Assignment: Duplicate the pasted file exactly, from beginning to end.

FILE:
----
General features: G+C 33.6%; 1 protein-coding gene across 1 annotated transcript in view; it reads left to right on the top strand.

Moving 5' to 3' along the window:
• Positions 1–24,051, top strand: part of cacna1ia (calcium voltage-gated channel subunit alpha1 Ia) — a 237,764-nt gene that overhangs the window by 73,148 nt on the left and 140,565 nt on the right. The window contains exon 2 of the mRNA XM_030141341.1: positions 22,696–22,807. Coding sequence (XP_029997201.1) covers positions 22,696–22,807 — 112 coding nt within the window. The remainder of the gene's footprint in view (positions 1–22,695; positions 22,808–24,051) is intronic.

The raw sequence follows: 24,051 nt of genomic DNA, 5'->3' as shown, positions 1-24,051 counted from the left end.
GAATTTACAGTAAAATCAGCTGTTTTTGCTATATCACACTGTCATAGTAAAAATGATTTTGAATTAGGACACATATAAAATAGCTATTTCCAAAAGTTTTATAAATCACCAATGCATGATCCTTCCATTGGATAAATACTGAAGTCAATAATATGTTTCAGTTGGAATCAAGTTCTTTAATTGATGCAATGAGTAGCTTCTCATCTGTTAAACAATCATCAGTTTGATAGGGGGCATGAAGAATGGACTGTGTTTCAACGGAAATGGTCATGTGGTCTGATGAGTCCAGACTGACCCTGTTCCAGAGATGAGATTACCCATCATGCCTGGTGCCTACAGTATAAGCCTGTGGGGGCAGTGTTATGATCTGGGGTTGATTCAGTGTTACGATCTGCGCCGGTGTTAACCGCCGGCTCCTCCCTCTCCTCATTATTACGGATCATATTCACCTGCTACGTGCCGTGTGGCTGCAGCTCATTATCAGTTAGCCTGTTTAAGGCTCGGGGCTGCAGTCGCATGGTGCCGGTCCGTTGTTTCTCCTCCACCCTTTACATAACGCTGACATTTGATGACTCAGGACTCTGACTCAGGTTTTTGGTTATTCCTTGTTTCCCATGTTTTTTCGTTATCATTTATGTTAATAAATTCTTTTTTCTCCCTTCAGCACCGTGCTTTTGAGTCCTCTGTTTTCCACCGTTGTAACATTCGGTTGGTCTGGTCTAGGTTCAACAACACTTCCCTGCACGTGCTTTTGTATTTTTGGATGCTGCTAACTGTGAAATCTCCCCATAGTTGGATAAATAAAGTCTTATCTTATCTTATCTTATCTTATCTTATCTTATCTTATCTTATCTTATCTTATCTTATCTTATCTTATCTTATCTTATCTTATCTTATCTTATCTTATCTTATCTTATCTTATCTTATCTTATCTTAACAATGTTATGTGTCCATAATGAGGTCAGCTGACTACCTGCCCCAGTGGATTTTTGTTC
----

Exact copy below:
General features: G+C 33.6%; 1 protein-coding gene across 1 annotated transcript in view; it reads left to right on the top strand.

Moving 5' to 3' along the window:
• Positions 1–24,051, top strand: part of cacna1ia (calcium voltage-gated channel subunit alpha1 Ia) — a 237,764-nt gene that overhangs the window by 73,148 nt on the left and 140,565 nt on the right. The window contains exon 2 of the mRNA XM_030141341.1: positions 22,696–22,807. Coding sequence (XP_029997201.1) covers positions 22,696–22,807 — 112 coding nt within the window. The remainder of the gene's footprint in view (positions 1–22,695; positions 22,808–24,051) is intronic.

The raw sequence follows: 24,051 nt of genomic DNA, 5'->3' as shown, positions 1-24,051 counted from the left end.
GAATTTACAGTAAAATCAGCTGTTTTTGCTATATCACACTGTCATAGTAAAAATGATTTTGAATTAGGACACATATAAAATAGCTATTTCCAAAAGTTTTATAAATCACCAATGCATGATCCTTCCATTGGATAAATACTGAAGTCAATAATATGTTTCAGTTGGAATCAAGTTCTTTAATTGATGCAATGAGTAGCTTCTCATCTGTTAAACAATCATCAGTTTGATAGGGGGCATGAAGAATGGACTGTGTTTCAACGGAAATGGTCATGTGGTCTGATGAGTCCAGACTGACCCTGTTCCAGAGATGAGATTACCCATCATGCCTGGTGCCTACAGTATAAGCCTGTGGGGGCAGTGTTATGATCTGGGGTTGATTCAGTGTTACGATCTGCGCCGGTGTTAACCGCCGGCTCCTCCCTCTCCTCATTATTACGGATCATATTCACCTGCTACGTGCCGTGTGGCTGCAGCTCATTATCAGTTAGCCTGTTTAAGGCTCGGGGCTGCAGTCGCATGGTGCCGGTCCGTTGTTTCTCCTCCACCCTTTACATAACGCTGACATTTGATGACTCAGGACTCTGACTCAGGTTTTTGGTTATTCCTTGTTTCCCATGTTTTTTCGTTATCATTTATGTTAATAAATTCTTTTTTCTCCCTTCAGCACCGTGCTTTTGAGTCCTCTGTTTTCCACCGTTGTAACATTCGGTTGGTCTGGTCTAGGTTCAACAACACTTCCCTGCACGTGCTTTTGTATTTTTGGATGCTGCTAACTGTGAAATCTCCCCATAGTTGGATAAATAAAGTCTTATCTTATCTTATCTTATCTTATCTTATCTTATCTTATCTTATCTTATCTTATCTTATCTTATCTTATCTTATCTTATCTTATCTTATCTTATCTTATCTTATCTTATCTTATCTTATCTTATCTTAACAATGTTATGTGTCCATAATGAGGTCAGCTGACTACCTGCCCCAGTGGATTTTTGTTC